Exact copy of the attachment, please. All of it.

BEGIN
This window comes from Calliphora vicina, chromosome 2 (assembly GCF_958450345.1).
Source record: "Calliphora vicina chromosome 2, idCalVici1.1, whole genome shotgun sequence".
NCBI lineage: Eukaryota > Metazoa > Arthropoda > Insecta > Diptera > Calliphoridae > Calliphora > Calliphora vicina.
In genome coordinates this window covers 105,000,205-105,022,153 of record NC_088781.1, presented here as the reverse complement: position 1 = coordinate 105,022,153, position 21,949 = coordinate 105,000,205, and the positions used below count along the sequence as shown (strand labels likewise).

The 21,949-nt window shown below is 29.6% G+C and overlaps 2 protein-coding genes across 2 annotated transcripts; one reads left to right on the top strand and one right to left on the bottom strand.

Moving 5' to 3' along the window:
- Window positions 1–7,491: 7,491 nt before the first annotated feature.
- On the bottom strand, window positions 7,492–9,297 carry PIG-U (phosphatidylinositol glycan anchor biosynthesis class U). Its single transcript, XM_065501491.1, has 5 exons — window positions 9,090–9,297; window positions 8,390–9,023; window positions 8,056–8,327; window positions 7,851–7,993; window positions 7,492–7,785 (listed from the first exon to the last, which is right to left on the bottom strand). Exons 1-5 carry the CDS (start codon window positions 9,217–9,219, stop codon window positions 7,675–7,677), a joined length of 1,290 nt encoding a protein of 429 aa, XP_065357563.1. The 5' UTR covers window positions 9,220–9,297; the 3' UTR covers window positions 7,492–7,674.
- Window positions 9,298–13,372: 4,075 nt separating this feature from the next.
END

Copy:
This window comes from Calliphora vicina, chromosome 2 (assembly GCF_958450345.1).
Source record: "Calliphora vicina chromosome 2, idCalVici1.1, whole genome shotgun sequence".
NCBI lineage: Eukaryota > Metazoa > Arthropoda > Insecta > Diptera > Calliphoridae > Calliphora > Calliphora vicina.
In genome coordinates this window covers 105,000,205-105,022,153 of record NC_088781.1, presented here as the reverse complement: position 1 = coordinate 105,022,153, position 21,949 = coordinate 105,000,205, and the positions used below count along the sequence as shown (strand labels likewise).

The 21,949-nt window shown below is 29.6% G+C and overlaps 2 protein-coding genes across 2 annotated transcripts; one reads left to right on the top strand and one right to left on the bottom strand.

Moving 5' to 3' along the window:
- Window positions 1–7,491: 7,491 nt before the first annotated feature.
- On the bottom strand, window positions 7,492–9,297 carry PIG-U (phosphatidylinositol glycan anchor biosynthesis class U). Its single transcript, XM_065501491.1, has 5 exons — window positions 9,090–9,297; window positions 8,390–9,023; window positions 8,056–8,327; window positions 7,851–7,993; window positions 7,492–7,785 (listed from the first exon to the last, which is right to left on the bottom strand). Exons 1-5 carry the CDS (start codon window positions 9,217–9,219, stop codon window positions 7,675–7,677), a joined length of 1,290 nt encoding a protein of 429 aa, XP_065357563.1. The 5' UTR covers window positions 9,220–9,297; the 3' UTR covers window positions 7,492–7,674.
- Window positions 9,298–13,372: 4,075 nt separating this feature from the next.